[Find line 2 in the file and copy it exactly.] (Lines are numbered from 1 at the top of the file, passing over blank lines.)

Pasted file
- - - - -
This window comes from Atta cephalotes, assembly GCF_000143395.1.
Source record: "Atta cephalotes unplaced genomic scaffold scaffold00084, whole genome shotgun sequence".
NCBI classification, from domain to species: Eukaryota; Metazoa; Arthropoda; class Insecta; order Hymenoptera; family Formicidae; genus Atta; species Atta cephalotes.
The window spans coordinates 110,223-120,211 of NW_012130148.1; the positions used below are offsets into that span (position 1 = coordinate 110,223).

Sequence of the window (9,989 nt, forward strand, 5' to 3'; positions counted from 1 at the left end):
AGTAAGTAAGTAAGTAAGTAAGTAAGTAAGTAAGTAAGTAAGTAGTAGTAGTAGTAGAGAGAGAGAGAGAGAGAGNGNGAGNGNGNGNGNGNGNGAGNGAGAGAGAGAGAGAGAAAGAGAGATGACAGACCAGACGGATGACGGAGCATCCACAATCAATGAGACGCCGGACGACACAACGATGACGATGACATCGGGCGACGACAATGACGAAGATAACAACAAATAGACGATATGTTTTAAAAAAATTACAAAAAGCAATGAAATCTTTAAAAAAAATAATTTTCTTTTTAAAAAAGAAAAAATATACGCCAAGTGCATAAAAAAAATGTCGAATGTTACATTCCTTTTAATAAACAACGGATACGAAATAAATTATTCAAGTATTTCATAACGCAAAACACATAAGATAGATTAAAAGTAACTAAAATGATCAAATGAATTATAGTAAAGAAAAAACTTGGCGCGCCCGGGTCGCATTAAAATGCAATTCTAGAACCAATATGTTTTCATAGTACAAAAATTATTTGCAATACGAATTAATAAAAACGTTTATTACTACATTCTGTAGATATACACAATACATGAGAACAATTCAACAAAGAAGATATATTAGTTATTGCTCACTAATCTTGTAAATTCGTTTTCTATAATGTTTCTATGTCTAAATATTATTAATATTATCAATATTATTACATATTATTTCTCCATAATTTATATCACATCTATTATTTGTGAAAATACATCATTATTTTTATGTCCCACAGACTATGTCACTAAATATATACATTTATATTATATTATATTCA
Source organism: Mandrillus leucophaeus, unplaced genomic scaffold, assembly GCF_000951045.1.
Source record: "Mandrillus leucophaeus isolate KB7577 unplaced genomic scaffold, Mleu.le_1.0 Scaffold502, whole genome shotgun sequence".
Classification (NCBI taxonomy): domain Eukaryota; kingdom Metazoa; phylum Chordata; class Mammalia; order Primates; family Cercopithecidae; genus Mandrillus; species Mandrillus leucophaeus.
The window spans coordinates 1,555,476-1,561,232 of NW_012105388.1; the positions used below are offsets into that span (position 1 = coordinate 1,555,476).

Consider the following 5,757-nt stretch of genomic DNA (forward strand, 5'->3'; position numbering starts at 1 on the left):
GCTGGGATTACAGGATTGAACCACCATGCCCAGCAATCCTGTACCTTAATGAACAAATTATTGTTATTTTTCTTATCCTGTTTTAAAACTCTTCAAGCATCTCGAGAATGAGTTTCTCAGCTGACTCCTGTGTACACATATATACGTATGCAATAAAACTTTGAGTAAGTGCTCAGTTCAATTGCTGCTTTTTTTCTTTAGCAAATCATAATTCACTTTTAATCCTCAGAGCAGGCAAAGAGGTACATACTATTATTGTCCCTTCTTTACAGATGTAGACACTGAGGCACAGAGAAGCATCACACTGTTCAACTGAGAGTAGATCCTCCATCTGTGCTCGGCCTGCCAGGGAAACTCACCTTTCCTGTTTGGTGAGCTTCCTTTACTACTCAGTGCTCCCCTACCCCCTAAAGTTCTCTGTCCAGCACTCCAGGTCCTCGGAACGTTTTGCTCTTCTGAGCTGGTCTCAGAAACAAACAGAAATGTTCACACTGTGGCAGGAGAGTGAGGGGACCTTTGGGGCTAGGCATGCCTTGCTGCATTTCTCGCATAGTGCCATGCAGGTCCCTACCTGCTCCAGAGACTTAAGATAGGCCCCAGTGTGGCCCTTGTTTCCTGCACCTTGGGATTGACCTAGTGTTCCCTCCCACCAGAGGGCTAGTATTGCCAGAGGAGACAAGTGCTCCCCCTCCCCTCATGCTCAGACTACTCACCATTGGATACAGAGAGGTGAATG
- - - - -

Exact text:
Source record: "Atta cephalotes unplaced genomic scaffold scaffold00084, whole genome shotgun sequence".